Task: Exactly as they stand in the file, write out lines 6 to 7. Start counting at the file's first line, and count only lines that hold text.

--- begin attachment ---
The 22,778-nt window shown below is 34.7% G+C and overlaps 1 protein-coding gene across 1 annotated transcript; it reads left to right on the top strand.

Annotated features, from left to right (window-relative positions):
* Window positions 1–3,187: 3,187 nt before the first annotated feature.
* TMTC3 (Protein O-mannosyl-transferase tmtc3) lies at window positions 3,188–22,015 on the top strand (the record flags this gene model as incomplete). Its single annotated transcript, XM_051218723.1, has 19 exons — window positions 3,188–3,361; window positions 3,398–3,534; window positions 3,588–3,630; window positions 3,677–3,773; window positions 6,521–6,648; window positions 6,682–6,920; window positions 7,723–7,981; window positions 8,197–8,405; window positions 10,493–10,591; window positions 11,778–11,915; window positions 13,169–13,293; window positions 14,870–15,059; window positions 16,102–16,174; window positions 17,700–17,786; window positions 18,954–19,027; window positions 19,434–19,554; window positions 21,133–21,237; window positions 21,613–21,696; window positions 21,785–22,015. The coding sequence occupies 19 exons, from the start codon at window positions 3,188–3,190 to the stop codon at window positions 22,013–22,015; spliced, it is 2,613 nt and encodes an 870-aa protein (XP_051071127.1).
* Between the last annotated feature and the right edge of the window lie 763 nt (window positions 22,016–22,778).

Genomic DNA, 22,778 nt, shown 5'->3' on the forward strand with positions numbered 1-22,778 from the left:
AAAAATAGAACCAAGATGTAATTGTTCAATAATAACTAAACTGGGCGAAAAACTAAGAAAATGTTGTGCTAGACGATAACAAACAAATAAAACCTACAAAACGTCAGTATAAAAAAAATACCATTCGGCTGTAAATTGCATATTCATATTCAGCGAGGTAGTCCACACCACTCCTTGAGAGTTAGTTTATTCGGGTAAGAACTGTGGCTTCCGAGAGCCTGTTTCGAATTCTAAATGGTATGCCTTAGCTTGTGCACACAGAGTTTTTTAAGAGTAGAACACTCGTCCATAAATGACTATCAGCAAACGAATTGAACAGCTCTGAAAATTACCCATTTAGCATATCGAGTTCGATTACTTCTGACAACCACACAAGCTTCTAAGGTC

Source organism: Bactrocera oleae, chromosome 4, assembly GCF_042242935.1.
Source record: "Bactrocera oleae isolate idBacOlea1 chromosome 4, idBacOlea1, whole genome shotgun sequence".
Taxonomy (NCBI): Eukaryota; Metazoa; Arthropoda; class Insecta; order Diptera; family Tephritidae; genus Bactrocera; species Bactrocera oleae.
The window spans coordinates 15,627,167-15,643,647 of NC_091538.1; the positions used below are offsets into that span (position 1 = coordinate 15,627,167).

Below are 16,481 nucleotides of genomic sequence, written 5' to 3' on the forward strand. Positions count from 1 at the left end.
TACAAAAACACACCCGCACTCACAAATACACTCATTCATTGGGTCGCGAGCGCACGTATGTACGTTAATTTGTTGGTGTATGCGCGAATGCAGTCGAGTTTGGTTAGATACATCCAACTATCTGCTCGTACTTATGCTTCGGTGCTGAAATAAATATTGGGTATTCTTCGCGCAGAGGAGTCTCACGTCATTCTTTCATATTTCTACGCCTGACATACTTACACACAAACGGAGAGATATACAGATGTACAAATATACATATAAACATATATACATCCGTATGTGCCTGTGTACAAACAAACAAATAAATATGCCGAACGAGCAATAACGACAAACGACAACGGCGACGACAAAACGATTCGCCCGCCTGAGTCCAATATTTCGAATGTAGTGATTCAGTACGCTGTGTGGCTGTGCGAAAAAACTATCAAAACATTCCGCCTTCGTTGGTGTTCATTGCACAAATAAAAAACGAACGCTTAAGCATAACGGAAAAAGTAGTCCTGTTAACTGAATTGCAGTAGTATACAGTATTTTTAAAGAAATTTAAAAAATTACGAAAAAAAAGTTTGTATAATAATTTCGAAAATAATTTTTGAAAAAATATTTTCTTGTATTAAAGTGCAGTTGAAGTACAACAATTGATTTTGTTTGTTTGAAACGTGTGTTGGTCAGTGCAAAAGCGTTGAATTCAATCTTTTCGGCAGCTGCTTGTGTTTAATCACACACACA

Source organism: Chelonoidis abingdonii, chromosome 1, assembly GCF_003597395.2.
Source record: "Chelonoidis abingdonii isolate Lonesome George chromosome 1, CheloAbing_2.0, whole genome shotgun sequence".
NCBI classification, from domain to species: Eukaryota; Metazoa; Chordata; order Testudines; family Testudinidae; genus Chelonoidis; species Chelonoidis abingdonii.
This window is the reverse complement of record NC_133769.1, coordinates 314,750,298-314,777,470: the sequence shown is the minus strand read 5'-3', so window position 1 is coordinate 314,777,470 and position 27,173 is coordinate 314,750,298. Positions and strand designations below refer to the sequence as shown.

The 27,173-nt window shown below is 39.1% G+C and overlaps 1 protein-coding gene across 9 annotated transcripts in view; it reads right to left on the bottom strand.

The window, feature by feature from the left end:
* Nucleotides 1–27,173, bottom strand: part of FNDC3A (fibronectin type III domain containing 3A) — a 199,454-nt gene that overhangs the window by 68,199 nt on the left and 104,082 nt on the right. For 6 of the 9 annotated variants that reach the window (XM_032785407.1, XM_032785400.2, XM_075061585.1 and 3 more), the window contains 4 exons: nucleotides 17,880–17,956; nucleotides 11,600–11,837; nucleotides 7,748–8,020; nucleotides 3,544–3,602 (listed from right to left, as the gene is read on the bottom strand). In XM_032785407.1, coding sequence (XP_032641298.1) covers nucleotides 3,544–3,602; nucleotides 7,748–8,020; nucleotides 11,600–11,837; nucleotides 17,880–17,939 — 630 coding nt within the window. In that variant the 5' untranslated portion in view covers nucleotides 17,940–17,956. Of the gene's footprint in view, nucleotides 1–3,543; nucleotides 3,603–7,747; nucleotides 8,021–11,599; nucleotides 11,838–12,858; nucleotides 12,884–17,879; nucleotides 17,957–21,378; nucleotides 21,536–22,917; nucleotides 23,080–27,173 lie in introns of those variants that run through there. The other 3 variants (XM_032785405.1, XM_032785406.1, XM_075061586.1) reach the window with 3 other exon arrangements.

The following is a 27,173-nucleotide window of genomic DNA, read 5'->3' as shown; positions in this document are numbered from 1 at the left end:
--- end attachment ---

Genomic DNA, 22,778 nt, shown 5'->3' on the forward strand with positions numbered 1-22,778 from the left:
AAAAATAGAACCAAGATGTAATTGTTCAATAATAACTAAACTGGGCGAAAAACTAAGAAAATGTTGTGCTAGACGATAACAAACAAATAAAACCTACAAAACGTCAGTATAAAAAAAATACCATTCGGCTGTAAATTGCATATTCATATTCAGCGAGGTAGTCCACACCACTCCTTGAGAGTTAGTTTATTCGGGTAAGAACTGTGGCTTCCGAGAGCCTGTTTCGAATTCTAAATGGTATGCCTTAGCTTGTGCACACAGAGTTTTTTAAGAGTAGAACACTCGTCCATAAATGACTATCAGCAAACGAATTGAACAGCTCTGAAAATTACCCATTTAGCATATCGAGTTCGATTACTTCTGACAACCACACAAGCTTCTAAGGTC